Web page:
Handing over the baton in diabetes research, by Kotryna Temcinaite
Diabetes UK has been funding research for over 80 years, and there’s a lot to celebrate. Including our legacy in supporting the careers of the best diabetes scientists. We give scientists and healthcare professionals prestigious awards called fellowships, which they can use to further their research and become independent.
That’s what our latest session at the Diabetes UK Professional Conference was all about: showcasing past Diabetes UK fellows in different areas of research alongside current fellows.
Celebrating research: legacies and future leaders
The session got off to a great start, with Professor Andrew Hattersley, a huge advocate for supporting young researchers in diabetes, chairing the session. Together with his successful career and incredible discoveries in monogenic diabetes (diabetes caused by a single genetic change), Andrew has mentored and supported a number of brilliant diabetes scientists.
Understanding beta cells in Type 2 diabetes
Professor Peter Jones was first up, as he was awarded a Diabetes UK RD Lawrence Fellowship in 1987. It’s impossible to understand Type 2 diabetes and how to treat it without understanding how insulin-producing beta cells in the pancreas work, which is what Peter began working on in the eighties.
During his fellowship, Peter wanted to find out how beta cells know when to release insulin. He discovered that they rely on calcium and also investigated the role of key proteins involved in insulin release. With this new research under his belt, he expanded our knowledge of beta cell biology. Peter said: “The fellowship kept me interested in beta cells for the next decade”.
He handed over to Dr Bo Liu, a current RD Lawrence fellow, who wants to understand how to boost the growth and survival of beta cells in Type 2 diabetes. We’re currently funding Bo’s project, which aims to further our understanding of beta cell biology and inform the development of new therapies to protect beta cells.
Since the eighties, Peter and other scientists have kept adding to our knowledge of how beta cells work bit by bit. This cumulative knowledge provided a platform for Bo, so she could discover a molecule called microRNA-33, which may regulate how beta cells grow.
Bo said: “The challenge for the next generation of scientists is to use this knowledge to develop new therapies.” She believes that if we could find a way to reduce the levels of microRNA-33 in beta cells using new treatments, we could increase beta cell growth – which could be beneficial for people with both types of diabetes.
Islet transplants and insulin production in Type 1 diabetes
Dr Shareen Forbes became Diabetes UK’s first Intermediate Clinical fellow in 2003. During her fellowship, Shareen focused on a type of diabetes that develops during pregnancy and disappears after giving birth (also known as gestational diabetes). Women who develop gestational diabetes during pregnancy are at a higher risk of Type 2 diabetes later in life. Shareen hoped to find out how to predict the development of Type 2 diabetes very early, by studying gestational diabetes, to identify those at risk.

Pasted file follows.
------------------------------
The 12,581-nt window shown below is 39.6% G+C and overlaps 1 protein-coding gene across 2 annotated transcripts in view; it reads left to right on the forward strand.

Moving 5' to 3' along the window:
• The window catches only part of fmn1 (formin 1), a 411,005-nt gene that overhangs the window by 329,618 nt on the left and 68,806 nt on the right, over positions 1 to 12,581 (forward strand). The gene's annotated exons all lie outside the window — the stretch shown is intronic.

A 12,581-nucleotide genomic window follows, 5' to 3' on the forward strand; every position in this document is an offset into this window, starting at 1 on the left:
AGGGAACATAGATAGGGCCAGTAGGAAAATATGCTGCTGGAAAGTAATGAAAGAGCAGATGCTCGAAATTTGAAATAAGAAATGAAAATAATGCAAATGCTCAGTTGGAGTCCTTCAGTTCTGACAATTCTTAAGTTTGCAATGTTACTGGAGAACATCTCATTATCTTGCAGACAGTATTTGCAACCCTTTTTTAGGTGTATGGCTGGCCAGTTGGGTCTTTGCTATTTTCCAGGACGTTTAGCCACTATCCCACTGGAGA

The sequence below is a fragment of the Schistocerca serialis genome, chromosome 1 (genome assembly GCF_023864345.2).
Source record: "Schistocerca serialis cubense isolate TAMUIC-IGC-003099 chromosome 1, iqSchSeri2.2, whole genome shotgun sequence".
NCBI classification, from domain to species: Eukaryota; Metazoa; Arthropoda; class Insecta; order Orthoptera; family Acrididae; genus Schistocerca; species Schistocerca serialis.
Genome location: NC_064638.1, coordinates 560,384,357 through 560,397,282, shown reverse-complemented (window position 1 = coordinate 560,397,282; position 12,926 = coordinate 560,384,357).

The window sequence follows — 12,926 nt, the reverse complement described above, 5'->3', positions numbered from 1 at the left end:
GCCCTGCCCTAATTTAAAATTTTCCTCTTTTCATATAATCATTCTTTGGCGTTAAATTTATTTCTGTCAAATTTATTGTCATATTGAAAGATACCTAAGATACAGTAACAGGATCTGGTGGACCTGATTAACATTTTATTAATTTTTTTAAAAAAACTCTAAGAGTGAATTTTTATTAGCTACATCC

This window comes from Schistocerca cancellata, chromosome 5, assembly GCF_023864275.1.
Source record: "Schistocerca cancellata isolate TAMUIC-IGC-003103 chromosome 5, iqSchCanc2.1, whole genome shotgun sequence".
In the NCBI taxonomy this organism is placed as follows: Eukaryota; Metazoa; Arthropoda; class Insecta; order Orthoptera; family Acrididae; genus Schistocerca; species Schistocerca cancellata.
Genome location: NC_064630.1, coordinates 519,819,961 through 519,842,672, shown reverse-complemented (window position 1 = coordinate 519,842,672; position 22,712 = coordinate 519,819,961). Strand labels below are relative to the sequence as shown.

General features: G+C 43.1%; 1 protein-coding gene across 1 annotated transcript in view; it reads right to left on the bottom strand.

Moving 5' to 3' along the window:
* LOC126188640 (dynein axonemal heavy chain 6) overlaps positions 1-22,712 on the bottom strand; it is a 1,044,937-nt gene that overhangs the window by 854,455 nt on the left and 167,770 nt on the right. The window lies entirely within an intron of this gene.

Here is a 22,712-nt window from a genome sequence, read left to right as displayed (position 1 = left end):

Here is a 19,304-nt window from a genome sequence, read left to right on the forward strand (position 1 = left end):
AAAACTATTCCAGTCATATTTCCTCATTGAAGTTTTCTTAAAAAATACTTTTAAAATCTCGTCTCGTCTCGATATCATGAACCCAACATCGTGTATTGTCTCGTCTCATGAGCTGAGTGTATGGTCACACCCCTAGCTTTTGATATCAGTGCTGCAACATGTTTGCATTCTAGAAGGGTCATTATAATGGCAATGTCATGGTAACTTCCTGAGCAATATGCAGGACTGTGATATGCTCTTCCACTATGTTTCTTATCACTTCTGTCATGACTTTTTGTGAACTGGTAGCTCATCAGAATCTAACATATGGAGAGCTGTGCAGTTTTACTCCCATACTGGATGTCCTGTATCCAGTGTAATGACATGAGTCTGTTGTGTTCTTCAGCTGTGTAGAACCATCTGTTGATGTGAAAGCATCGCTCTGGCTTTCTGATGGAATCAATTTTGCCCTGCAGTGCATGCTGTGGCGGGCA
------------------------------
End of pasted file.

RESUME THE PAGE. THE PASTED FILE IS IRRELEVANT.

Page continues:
Now, she works to improve islet transplants for people with Type 1 diabetes and heads the Islet Transplant Programme in Scotland since it began in November 2010. Even though Shareen has shifted her scientific interests, the skills she gained during her fellowship are still vital every day.
Shareen handed over to Dr Richard Oram, who discovered that people with Type 1 diabetes still produce tiny amounts of insulin during his Diabetes UK Clinical Fellowship. This revolutionised our understanding of Type 1 diabetes and opened up new possibilities for future treatments that work to increase insulin production.
Richard talked about how, while working with Shareen and other scientists, they uncovered an easy way to find out if an islet transplant is functioning properly. We’re really pleased to be supporting Richard now as our latest Harry Keen Fellow, and you can read about his new research in an earlier research blog.
We then moved on to Professor Anna Gloyn, (main picture at the top) who was a Diabetes UK fellow in 2004. During her fellowship, Anna was researching genetics to understand Type 2 diabetes. Her interest in genes stemmed from the work before she began her fellowship, where she discovered the genetic mutation behind the majority of neonatal diabetes, known as KCNJ11. This was a real moment in history for neonatal diabetes research that changed the way the condition was treated.
Anna was followed by Dr Pamela Brown, a Diabetes UK Sir George Alberti Training fellow. Pamela is using her fellowship to understand more about neonatal diabetes, now that we know what’s causing it thanks to Anna’s earlier research. Pamela’s research is still at an early stage, but she would like to improve the treatments and support that people living with neonatal diabetes receive.
It was really inspiring to see how the legacy of research continues and the next generation of leading diabetes researchers are building on knowledge gathered by our past Diabetes UK fellows. We truly believe that working together we can improve the lives of people with diabetes.